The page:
On Oahu, hundreds of emergency calls are made every day. First responders take to the streets to help, but they sometimes run into the problem of drivers not knowing what to do when the lights and sirens are headed their way.
Hawaii's paramedics prepare for all kinds of emergencies.
"We never know what we're getting into at any point in time, we never know what kind of call we are going to get," said paramedic Angela Muramoto.
Paramedics respond to gruesome accidents and bloody crime scenes but what worries them most about a call?
"The scariest thing is the driving, never knowing if as I cross an intersection everyone will stop. Do they know I am coming through? We have to put our trust in the public," said Muramoto.
Racing on the freeway to respond to an emergency doesn't cause as much concern as weaving around busy city streets.
"The most dangerous place is an intersection. You may be going through a traffic light or stop sign where you have to stop -- to make sure everybody sees you before you proceed through that intersection safely," said Dr. James Ireland, the Director of Emergency Services.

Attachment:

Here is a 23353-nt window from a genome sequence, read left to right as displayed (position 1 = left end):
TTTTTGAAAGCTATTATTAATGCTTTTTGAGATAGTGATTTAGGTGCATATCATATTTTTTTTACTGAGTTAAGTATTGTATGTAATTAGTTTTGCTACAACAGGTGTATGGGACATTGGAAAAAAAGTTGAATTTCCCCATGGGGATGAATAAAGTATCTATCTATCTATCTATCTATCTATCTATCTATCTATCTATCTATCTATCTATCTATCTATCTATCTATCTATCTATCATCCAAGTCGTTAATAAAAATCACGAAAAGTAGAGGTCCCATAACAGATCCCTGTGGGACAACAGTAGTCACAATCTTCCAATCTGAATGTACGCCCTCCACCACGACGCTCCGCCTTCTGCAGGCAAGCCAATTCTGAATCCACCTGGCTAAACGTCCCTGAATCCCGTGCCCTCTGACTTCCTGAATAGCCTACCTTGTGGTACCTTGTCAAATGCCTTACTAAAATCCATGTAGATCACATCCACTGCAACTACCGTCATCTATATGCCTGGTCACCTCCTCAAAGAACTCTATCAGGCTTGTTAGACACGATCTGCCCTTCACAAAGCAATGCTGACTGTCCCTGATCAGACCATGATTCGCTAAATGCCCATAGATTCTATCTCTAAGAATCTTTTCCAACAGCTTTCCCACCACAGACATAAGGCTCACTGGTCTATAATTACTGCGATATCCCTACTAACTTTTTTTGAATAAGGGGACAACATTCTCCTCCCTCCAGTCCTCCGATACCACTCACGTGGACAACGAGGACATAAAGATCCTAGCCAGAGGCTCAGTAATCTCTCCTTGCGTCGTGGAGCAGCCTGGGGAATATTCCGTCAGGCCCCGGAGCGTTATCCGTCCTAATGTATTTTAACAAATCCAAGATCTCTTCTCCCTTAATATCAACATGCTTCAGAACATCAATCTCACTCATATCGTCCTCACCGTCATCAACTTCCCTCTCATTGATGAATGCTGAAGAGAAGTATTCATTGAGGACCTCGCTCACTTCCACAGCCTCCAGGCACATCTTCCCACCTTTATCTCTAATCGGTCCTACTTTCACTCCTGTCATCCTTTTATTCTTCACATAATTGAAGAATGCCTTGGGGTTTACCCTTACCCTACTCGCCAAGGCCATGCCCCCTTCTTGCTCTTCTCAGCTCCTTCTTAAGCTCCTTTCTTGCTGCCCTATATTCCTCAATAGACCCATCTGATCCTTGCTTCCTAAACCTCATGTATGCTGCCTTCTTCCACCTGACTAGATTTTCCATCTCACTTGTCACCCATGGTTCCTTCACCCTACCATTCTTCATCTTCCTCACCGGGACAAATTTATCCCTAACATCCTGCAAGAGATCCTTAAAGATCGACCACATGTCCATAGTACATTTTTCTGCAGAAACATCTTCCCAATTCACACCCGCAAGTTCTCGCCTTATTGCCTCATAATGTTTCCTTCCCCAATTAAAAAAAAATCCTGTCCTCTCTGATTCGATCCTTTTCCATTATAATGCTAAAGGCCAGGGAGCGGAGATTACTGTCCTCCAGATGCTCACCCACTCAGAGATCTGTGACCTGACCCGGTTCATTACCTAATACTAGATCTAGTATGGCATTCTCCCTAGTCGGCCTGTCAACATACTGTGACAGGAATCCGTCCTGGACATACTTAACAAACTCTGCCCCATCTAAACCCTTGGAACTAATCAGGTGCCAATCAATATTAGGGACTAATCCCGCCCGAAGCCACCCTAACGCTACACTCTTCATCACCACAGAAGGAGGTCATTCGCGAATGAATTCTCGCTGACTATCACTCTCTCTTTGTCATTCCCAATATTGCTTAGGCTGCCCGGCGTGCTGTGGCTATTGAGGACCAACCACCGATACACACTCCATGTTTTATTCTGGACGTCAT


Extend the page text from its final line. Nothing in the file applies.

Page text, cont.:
To make drivers more aware, ambulances may have their lights on and sirens blaring.
"Paramedics use the lights and sirens only when it is an emergency," said Ireland.
But some paramedics say, that can confuse drivers entering an intersection. Those drivers may immediately stop where they are and end up blocking the road.
The Hawaii driver's manual states you must stop for an emergency vehicle, but it also said before you put on the brakes you also have to provide a clear path for first responders.
<graphic = Move your vehicle out of the path of the emergency vehicle toward the edge of the road and stop>
For those driving on freeways or major roads which are one-way, that can mean stopping on either side of the busy street.
Paramedics are trained specifically for safe driving, but accidents can and do happen.
When cars follow close behind a responding ambulance, the chance of that happening increases.
"That's dangerous, cause the ambulance may have to stop suddenly. Over the last few years, people who were doing that have run into the back of the ambulance," said Ireland.
The rules of road are common sense. They allow paramedics to respond during an emergency and keep drivers from needing help themselves.
"For everyone, I hope they take a deep breath and safety get out of our way. We don't need to have them cause another accident," said Muramoto.
First responder's greatest fear
Other drivers worry Oahu paramedics mostUPDATED 10:30 PM HST Dec 16, 2012
On Oahu, hundreds of emergency calls are made every day. First responders take to the streets to help, but they sometimes run into the problem of drivers not knowing what to do when the lights and sirens are headed their way.Recommended